Newby: address staff issues now

September 10, 1999

University chiefs have been warned by their new president that they must urgently tackle questions over staff pay, contracts, and equal opportunities if they want the government to spend more on higher education.

Howard Newby - vice-chancellor of Southampton University, who gives his inaugural address as first president of the Committee of Vice-Chancellors and Principals at its annual meeting in Telford next week - told The THES that universities can no longer afford to "defend the indefensible" on key staff issues.

In particular, vice-chancellors should be prepared to investigate and act quickly on evidence of significant discrepancies in pay between male and female academics and on the growing trend towards short-term contracts.

Professor Newby said universities must be seen to be taking seriously these and other issues raised by the Bett inquiry if they want ministers to consider investing more in the sector in the next comprehensive spending review, to which the CVCP must make its submission by the year's end.

"In general, higher education has to be seen to be improving the quality of its human resources, through pay bargaining, equal opportunities, appraisal, performance-related pay, if it is to convince the government that a further investment will produce a good return," Professor Newby said.

He is calling for the CVCP to set up a working party, under the umbrella of the Universities and Colleges Employers Association, to study unequal pay between men and women. It should involve all staff trade unions.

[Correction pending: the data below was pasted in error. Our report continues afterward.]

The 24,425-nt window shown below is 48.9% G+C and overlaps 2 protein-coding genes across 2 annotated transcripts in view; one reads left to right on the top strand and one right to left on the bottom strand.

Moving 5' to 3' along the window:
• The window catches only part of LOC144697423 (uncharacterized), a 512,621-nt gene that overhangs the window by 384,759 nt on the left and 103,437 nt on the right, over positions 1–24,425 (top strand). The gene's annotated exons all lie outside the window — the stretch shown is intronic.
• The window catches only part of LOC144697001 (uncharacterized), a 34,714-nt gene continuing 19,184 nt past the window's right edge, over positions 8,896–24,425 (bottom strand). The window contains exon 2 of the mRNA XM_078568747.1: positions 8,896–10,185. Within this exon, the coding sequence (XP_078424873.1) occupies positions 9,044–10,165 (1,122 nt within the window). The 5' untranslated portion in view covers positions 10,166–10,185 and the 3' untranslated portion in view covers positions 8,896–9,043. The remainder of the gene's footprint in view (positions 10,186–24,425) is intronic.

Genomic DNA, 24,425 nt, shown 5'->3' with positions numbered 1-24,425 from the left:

He added that unions must play their part by accepting that there is no more money for pay this year and ending their pay dispute, and agreeing that any future big pay rises will must have a performance-related pay element.

Professor Newby's plea came as it emerged that the Association of University Teachers and employers will resume talks over pay.

AUT general secretary David Triesman said national negotiations would continue on Thursday and should address not only the 3.5 per cent offer but issues such as casualisation and pay discrimination against women. He said: "The money was not acceptable to us, but it was not where things broke down. We could not make progress on what everyone accepted were serious problems."

If serious discussions go ahead, Mr Triesman said he hoped both sides would "take all steps needed to make them have every chance of success". For this reason, the union will evaluate its boycott of meetings and email.

The Universities and Colleges Employers Association declined to comment at this stage.

Meanwhile, university and college lecturers' union Natfhe is balloting on the 3.5 per cent offer. Initial returns show support for rejecting it, but the scale of support is unclear because the summer break led to a low turnout.

Natfhe will continue with plans for a strike ballot, but it is unlikely to be ready to begin any industrial action until at least November.

Unions and employers are holding informal talks over how to begin negotiations on the joint national council and two subcouncils recommended by Bett.

Roderick Floud, vice-chancellor of London Guildhall University, has been elected to chair the restructured CVCP's national council for England and Northern Ireland. The new-look CVCP consists of a UK board, headed by Professor Newby, and three autonomous national councils for England and Northern Ireland, Scotland, and Wales.

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